Simon Miller Team : Web Development Tags : Web Development


Simon Miller Team : Web Development Tags : Web Development

Recently, Webmonkey published an article with the news that CERN – the European Organization for Nuclear Research, the world’s largest particle physics laboratory and also the birth place of the World Wide Web – recently restored the world’s very first website to active status.

You can see it in all its glory here:

While it looks beyond basic in these days of fluid, responsive designs, the impact this first website had, initially hosted on the NeXT workstation of its creator, is simply revolutionary. Whole industries exist because of its existence. I get to develop ultra-cool websites instead of boring bank software – THAT’S how important CERN’s invention was.

The basic principles of this website haven’t changed – in fact some of the markup used has made a “comeback” (the description list tag <dl> only really came back in to use when CSS could harness it). What advances to a web page have we seen come (and go) since the World Wide Web’s inception?

  • CSS, or cascading style sheets. Separating design from form was probably the most important improvement in HTML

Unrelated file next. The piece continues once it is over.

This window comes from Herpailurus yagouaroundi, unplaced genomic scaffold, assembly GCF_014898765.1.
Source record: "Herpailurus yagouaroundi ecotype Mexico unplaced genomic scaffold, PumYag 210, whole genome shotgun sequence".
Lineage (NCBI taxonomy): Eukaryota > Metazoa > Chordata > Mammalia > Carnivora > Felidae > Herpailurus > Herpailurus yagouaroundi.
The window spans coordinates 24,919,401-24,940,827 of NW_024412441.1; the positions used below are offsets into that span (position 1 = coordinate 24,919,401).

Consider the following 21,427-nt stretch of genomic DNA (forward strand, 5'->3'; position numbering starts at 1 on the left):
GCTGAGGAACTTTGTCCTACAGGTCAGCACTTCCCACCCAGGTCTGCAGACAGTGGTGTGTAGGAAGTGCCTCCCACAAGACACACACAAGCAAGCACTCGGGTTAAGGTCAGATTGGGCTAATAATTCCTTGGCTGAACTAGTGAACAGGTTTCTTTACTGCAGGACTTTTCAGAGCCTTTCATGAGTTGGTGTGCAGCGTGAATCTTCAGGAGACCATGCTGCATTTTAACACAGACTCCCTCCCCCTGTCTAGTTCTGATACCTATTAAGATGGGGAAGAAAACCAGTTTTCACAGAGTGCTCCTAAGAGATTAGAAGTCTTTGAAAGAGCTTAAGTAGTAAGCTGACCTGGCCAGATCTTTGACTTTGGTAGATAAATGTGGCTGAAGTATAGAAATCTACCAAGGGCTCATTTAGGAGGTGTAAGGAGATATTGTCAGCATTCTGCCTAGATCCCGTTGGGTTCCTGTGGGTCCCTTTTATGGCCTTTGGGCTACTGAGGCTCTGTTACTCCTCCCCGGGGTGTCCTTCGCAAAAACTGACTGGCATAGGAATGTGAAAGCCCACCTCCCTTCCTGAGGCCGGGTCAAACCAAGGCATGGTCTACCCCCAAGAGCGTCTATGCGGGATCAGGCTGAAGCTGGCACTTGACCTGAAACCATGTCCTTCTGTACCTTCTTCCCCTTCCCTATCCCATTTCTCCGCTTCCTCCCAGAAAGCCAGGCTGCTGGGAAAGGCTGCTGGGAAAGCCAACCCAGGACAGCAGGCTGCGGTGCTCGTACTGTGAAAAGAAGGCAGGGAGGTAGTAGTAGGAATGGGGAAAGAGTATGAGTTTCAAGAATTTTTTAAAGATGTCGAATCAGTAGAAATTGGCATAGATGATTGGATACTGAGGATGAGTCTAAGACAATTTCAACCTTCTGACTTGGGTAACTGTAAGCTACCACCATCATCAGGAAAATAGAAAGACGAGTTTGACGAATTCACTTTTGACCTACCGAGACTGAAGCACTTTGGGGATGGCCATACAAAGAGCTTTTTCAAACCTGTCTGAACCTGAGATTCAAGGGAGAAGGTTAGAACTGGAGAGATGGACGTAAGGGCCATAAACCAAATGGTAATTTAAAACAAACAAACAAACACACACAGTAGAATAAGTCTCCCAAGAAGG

• Image support. Websites would be fairly boring if they all look liked CERN’s “WWW User guide”.
  • CGI. Still in use today, CGI pioneered modern back-end development script and languages so that websites could accept user input and do something with form data.
  • JavaScript. CSS may control the layout, but for the most part it does not help with front-end functionality. Whenever you see a page swish, swoosh or slide, that’s JavaScript.
  • Rich media support. Thanks to advances in Adobe Flash and now HTML 5, video and audio are easily embedded in web pages. 


Also an important advancement was simply the huge increase in processing power on end-user desktops needed to run all of the above. Anybody that tried to play an MP3 on their 1995 Pentium 90 knows how easy we have it now with streaming 1080P video clips that don’t skip a beat.

Some things disappeared along the way as the web evolved. Anybody remember VRML, the Virtual Reality Modelling Language? No, I thought not. How about framesets? LiquidAudio? Flash navigation? Some things are best left forgotten.

And just how did the Wiliam website look 13 years ago? Click here to find out! You may need to wear sunglasses for the burning orange background.